Most of the components that go into computers today are made in Asia under extremely price competitive circumstances. All hardware vendors have been affected by serious defects from their component suppliers: Dell, HP, Apple, Seagate Hard Drives, some motherboards have recently come from China with pre-installed viruses and even USB memory sticks have been sold pre-infected. In earlier years when personal computers were more reliable, they were much more expensive.
In exchange for less reliability, we now receive a much less expensive product. As a trader you will be depending on your computer more than most computer users. Buying a computer from a company that performs an extensive array of component testing is preferred. A key aspect of buying a trading computer is to make sure the company will quickly get you back up and running if there is a hardware failure.
How much power do you need?
A sign of inexperience with trading requirements is when a trading computer has an inadequate processor and lots of features that you don’t need. In our article on memory we discuss the memory requirements of a trading computer. Buying too much memory and not enough processor is common and serious error. Likewise, spending money on a Solid State Hard Drive at the expense of processor power is a bad trade-off that we discussion our Hard Drive article. When your computer can’t keep up with the market, it will be your processor that is giving you the trouble in most cases. There are a number of processor “families” out there. You should not buy a trading computer with an AMD, Celeron, Pentium, or Core2 processor in it. These processor “families” are too slow for trading. The Intel i-Series processors (i3, i5, i7, etc.) are the only processors that you should consider.
Some Intel Xeon processors are OK but you need to know what you are doing because there are a number of different Xeon models that perform quite differently and many are inferior to the i-Series. Once you get into the i-Series processors you want the fastest speed (GHz) you can get. The number of processor cores is less important than their speed since most trading software will not use more than one or two cores (each core is a separate processor on the same chip). A common misconception is that trading software runs better on gaming video cards. Gaming video cards make a lot more noise and throw off a lot of heat. These cards are focused on 3D video rendering, but trading software is focused on 2D rendering. A mid-range video card that is excellent at 2D rendering will work just as well, make far less noise, and throw out much less heat. Quad (4 monitor connections) video cards will do the job if that is your only option based on the number of available card slots and the number of monitors that you want to use.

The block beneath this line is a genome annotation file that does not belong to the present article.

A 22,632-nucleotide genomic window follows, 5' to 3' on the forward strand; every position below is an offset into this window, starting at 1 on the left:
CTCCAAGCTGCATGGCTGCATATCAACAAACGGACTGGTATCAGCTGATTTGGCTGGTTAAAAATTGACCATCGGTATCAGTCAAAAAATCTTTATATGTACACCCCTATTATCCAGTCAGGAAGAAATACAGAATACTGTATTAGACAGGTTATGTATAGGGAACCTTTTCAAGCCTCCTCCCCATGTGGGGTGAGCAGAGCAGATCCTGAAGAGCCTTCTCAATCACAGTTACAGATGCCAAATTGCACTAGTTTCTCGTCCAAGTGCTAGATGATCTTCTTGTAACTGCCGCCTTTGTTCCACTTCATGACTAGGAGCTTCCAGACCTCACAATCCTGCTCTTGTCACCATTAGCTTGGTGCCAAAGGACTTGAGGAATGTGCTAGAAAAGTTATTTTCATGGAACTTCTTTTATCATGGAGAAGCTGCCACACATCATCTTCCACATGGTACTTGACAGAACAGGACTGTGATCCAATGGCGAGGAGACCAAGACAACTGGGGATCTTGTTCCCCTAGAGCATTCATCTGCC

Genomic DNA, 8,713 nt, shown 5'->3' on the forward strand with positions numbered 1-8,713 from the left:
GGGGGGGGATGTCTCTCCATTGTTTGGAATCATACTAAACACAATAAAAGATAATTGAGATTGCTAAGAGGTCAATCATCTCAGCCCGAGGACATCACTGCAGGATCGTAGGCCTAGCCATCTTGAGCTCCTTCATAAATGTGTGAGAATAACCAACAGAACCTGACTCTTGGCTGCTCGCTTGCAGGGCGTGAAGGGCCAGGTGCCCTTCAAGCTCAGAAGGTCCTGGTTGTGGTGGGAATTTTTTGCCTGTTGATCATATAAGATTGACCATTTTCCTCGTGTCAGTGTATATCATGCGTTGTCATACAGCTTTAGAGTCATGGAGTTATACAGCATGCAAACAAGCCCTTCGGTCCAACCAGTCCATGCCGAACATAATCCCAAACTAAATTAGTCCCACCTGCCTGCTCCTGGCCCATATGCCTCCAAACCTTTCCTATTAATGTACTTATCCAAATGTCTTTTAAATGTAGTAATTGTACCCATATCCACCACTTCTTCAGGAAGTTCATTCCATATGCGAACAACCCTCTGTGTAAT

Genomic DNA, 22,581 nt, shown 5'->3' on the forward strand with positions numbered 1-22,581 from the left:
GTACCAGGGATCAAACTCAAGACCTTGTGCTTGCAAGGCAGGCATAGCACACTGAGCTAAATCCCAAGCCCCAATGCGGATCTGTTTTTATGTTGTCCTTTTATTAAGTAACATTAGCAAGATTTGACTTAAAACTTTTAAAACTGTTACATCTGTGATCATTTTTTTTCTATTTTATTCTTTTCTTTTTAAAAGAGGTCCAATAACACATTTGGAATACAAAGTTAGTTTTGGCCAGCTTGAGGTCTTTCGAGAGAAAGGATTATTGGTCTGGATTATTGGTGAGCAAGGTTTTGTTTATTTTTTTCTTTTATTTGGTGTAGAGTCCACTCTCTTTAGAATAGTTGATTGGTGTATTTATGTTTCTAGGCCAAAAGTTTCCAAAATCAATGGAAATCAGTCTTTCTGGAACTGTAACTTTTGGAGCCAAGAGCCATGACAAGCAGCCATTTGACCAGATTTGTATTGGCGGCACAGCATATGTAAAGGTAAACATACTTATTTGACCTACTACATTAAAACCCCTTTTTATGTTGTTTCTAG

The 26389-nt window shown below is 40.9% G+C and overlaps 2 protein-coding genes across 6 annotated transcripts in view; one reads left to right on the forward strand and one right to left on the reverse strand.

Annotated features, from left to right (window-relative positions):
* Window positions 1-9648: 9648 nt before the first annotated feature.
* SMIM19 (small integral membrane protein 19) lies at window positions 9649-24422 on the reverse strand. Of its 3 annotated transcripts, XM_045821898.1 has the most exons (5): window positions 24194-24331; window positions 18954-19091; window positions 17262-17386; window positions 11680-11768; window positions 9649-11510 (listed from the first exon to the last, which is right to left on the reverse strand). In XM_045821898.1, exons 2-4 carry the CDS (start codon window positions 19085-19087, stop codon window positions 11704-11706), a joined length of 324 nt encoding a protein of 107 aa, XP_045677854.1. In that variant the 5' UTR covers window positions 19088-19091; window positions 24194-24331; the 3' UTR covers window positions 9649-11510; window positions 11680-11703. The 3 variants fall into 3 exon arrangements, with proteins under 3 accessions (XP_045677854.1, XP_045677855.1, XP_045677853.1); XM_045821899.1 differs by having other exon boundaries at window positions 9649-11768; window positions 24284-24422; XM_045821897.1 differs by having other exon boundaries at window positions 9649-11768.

Quad cards are a non-high performance alternative. They cost more and have reduced performance (amount of memory, speed of the graphics processor, maximum supported resolution). Quad cards can cost so much that you could have got a better deal buying a specialty computer built for multiple monitors rather than buying a cheap Dell/HP desktop and putting in a quad card to run four monitors. A sign of a novice computer builder is the use of power supplies that are less than 600 watts. Power supply wattage is based on the maximum heat dissipation for a specific ambient temperature. By testing a power supply at a lower room temperature you can artificially push the numbers higher. As a power supply gets used it collects dust, which makes it hotter, which lowers its actual wattage capacity. The competitive pricing of these components has pushed the envelope in the rating area.
Falcon Trading Systems and Digital Tigers use greatly oversized power supplies to offset these factors. We think this is the wise approach. A minimum 2x safety margin is best for maximum reliability. Therefore, if the computer has an actual maximum draw of 400 watts at full load then the power supply should be at least 800 watts. Another reason for the 2x safety margin is to overcome the peak startup current draw. Power supplies have an instantaneous power surge protection feature that can get triggered by the initial surge of current when the computer is first turned on. For example, the normal (15% CPU usage) running current of an entry level computer may be 2.2 amps on the AC side (~250 watts) but the current spike when it is first turned on may be 3.5 amps (~400 watts).
If a 485 watt power supply is used then as the components age and the trigger set points drift, it may start triggering that instantaneous protection which will prevent the computer from starting. The final component to be covered here is the case/chassis. The case (the outer part) needs to allow air to flow freely through the computer. Closed front computers (lack of air holes in the front) will make less noise but they will also increase the temperature inside the case. If the inside temperature rises from 65F to 105F then the average life expectancy of solid capacitors will drop from 57 years to less than one year. Electrolytic capacitors will suffer even more. Capacitors are used extensively on motherboards and video cards.